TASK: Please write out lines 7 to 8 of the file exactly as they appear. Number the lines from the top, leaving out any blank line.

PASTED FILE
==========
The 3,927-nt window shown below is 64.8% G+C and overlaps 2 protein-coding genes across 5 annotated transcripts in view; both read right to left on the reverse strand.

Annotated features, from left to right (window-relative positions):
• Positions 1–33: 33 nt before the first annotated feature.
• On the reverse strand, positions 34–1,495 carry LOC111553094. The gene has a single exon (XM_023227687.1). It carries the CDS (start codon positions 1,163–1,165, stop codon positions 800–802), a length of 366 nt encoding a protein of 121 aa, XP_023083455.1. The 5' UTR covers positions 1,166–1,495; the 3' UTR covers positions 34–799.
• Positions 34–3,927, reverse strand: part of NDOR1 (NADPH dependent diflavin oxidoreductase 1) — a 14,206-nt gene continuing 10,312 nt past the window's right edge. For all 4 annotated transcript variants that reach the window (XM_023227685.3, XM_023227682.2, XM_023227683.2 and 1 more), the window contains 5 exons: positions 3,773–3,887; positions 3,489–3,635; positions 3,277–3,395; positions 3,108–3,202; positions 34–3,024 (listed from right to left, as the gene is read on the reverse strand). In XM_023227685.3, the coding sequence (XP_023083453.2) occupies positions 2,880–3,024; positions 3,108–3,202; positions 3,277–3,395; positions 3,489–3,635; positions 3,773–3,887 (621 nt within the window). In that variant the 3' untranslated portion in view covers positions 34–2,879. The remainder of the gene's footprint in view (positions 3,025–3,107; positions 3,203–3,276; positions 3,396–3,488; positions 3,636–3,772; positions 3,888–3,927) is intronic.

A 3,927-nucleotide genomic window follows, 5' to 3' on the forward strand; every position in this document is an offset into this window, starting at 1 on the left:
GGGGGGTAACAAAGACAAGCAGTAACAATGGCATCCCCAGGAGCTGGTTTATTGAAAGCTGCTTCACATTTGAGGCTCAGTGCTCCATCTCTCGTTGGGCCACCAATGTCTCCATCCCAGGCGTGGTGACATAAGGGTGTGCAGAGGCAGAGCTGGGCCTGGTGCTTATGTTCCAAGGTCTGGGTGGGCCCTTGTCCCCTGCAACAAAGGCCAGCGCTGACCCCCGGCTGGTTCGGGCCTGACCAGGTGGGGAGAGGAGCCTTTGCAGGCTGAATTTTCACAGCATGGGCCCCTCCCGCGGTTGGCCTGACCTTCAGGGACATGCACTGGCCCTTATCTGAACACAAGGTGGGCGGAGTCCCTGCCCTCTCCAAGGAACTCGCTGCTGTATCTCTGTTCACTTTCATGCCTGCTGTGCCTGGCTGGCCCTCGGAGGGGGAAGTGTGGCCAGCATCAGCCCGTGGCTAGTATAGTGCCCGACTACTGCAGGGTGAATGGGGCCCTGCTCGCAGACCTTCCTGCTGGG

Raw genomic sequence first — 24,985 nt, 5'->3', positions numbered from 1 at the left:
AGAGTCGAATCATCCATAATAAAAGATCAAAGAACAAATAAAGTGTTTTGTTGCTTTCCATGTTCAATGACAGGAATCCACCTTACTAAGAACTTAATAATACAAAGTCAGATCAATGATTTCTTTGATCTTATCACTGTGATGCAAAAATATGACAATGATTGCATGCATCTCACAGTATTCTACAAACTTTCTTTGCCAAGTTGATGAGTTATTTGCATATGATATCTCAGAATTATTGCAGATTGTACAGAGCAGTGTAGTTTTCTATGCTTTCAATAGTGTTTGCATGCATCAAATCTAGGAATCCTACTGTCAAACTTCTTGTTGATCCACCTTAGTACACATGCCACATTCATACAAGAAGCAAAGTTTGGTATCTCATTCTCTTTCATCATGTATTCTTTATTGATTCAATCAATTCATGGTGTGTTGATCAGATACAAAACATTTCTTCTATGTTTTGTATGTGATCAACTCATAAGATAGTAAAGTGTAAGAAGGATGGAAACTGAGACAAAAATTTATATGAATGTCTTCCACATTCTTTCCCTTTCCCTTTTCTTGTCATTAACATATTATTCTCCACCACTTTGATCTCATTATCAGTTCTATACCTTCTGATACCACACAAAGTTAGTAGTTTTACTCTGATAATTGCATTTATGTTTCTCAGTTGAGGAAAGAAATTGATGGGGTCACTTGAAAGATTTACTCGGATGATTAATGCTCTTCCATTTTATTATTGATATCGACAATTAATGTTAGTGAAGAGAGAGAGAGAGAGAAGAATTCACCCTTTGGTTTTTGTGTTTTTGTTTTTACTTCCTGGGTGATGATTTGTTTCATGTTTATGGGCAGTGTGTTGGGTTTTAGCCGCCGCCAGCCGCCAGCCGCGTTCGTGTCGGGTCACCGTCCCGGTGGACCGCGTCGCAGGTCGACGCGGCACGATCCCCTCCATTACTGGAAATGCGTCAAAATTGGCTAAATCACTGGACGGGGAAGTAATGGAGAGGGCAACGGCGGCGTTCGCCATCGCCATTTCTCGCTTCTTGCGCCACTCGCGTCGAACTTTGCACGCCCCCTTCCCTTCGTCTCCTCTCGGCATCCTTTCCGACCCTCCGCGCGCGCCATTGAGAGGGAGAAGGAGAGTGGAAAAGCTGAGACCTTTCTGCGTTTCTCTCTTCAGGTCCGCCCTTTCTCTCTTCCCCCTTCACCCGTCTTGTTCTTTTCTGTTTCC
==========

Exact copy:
GGGGGGTAACAAAGACAAGCAGTAACAATGGCATCCCCAGGAGCTGGTTTATTGAAAGCTGCTTCACATTTGAGGCTCAGTGCTCCATCTCTCGTTGGGCCACCAATGTCTCCATCCCAGGCGTGGTGACATAAGGGTGTGCAGAGGCAGAGCTGGGCCTGGTGCTTATGTTCCAAGGTCTGGGTGGGCCCTTGTCCCCTGCAACAAAGGCCAGCGCTGACCCCCGGCTGGTTCGGGCCTGACCAGGTGGGGAGAGGAGCCTTTGCAGGCTGAATTTTCACAGCATGGGCCCCTCCCGCGGTTGGCCTGACCTTCAGGGACATGCACTGGCCCTTATCTGAACACAAGGTGGGCGGAGTCCCTGCCCTCTCCAAGGAACTCGCTGCTGTATCTCTGTTCACTTTCATGCCTGCTGTGCCTGGCTGGCCCTCGGAGGGGGAAGTGTGGCCAGCATCAGCCCGTGGCTAGTATAGTGCCCGACTACTGCAGGGTGAATGGGGCCCTGCTCGCAGACCTTCCTGCTGGG

Raw genomic sequence first — 24,985 nt, 5'->3', positions numbered from 1 at the left: